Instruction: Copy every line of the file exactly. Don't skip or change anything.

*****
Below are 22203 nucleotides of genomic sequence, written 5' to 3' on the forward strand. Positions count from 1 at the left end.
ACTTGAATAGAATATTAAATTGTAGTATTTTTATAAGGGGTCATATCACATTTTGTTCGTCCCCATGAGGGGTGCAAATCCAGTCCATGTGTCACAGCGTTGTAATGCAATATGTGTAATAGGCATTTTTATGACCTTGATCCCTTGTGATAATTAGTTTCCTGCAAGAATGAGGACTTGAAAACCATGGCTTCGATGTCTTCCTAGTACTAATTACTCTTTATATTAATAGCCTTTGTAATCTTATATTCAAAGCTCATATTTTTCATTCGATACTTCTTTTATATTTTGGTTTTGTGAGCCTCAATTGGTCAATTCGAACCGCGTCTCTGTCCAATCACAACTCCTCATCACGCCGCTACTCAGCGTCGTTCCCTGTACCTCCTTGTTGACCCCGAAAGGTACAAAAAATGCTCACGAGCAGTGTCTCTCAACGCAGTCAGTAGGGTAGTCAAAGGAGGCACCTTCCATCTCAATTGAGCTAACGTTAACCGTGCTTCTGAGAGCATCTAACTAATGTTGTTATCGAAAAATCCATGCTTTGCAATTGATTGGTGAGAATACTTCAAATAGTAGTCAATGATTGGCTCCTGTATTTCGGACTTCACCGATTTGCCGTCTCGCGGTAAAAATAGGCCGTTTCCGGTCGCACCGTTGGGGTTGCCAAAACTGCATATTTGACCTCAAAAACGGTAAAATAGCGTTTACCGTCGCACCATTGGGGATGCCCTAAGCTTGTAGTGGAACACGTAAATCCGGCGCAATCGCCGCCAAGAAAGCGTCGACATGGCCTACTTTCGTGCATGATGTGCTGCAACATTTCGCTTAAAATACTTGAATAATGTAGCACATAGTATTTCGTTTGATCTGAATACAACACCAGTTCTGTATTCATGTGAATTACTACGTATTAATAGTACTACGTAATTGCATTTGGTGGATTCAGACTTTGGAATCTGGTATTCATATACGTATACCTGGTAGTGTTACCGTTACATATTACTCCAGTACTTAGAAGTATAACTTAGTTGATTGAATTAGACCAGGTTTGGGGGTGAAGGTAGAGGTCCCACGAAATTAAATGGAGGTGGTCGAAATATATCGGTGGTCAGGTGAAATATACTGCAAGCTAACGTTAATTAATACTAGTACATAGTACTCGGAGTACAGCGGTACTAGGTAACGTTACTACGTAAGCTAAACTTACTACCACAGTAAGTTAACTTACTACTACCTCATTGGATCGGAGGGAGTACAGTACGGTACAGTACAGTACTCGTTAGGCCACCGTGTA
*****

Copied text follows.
Below are 22203 nucleotides of genomic sequence, written 5' to 3' on the forward strand. Positions count from 1 at the left end.
ACTTGAATAGAATATTAAATTGTAGTATTTTTATAAGGGGTCATATCACATTTTGTTCGTCCCCATGAGGGGTGCAAATCCAGTCCATGTGTCACAGCGTTGTAATGCAATATGTGTAATAGGCATTTTTATGACCTTGATCCCTTGTGATAATTAGTTTCCTGCAAGAATGAGGACTTGAAAACCATGGCTTCGATGTCTTCCTAGTACTAATTACTCTTTATATTAATAGCCTTTGTAATCTTATATTCAAAGCTCATATTTTTCATTCGATACTTCTTTTATATTTTGGTTTTGTGAGCCTCAATTGGTCAATTCGAACCGCGTCTCTGTCCAATCACAACTCCTCATCACGCCGCTACTCAGCGTCGTTCCCTGTACCTCCTTGTTGACCCCGAAAGGTACAAAAAATGCTCACGAGCAGTGTCTCTCAACGCAGTCAGTAGGGTAGTCAAAGGAGGCACCTTCCATCTCAATTGAGCTAACGTTAACCGTGCTTCTGAGAGCATCTAACTAATGTTGTTATCGAAAAATCCATGCTTTGCAATTGATTGGTGAGAATACTTCAAATAGTAGTCAATGATTGGCTCCTGTATTTCGGACTTCACCGATTTGCCGTCTCGCGGTAAAAATAGGCCGTTTCCGGTCGCACCGTTGGGGTTGCCAAAACTGCATATTTGACCTCAAAAACGGTAAAATAGCGTTTACCGTCGCACCATTGGGGATGCCCTAAGCTTGTAGTGGAACACGTAAATCCGGCGCAATCGCCGCCAAGAAAGCGTCGACATGGCCTACTTTCGTGCATGATGTGCTGCAACATTTCGCTTAAAATACTTGAATAATGTAGCACATAGTATTTCGTTTGATCTGAATACAACACCAGTTCTGTATTCATGTGAATTACTACGTATTAATAGTACTACGTAATTGCATTTGGTGGATTCAGACTTTGGAATCTGGTATTCATATACGTATACCTGGTAGTGTTACCGTTACATATTACTCCAGTACTTAGAAGTATAACTTAGTTGATTGAATTAGACCAGGTTTGGGGGTGAAGGTAGAGGTCCCACGAAATTAAATGGAGGTGGTCGAAATATATCGGTGGTCAGGTGAAATATACTGCAAGCTAACGTTAATTAATACTAGTACATAGTACTCGGAGTACAGCGGTACTAGGTAACGTTACTACGTAAGCTAAACTTACTACCACAGTAAGTTAACTTACTACTACCTCATTGGATCGGAGGGAGTACAGTACGGTACAGTACAGTACTCGTTAGGCCACCGTGTA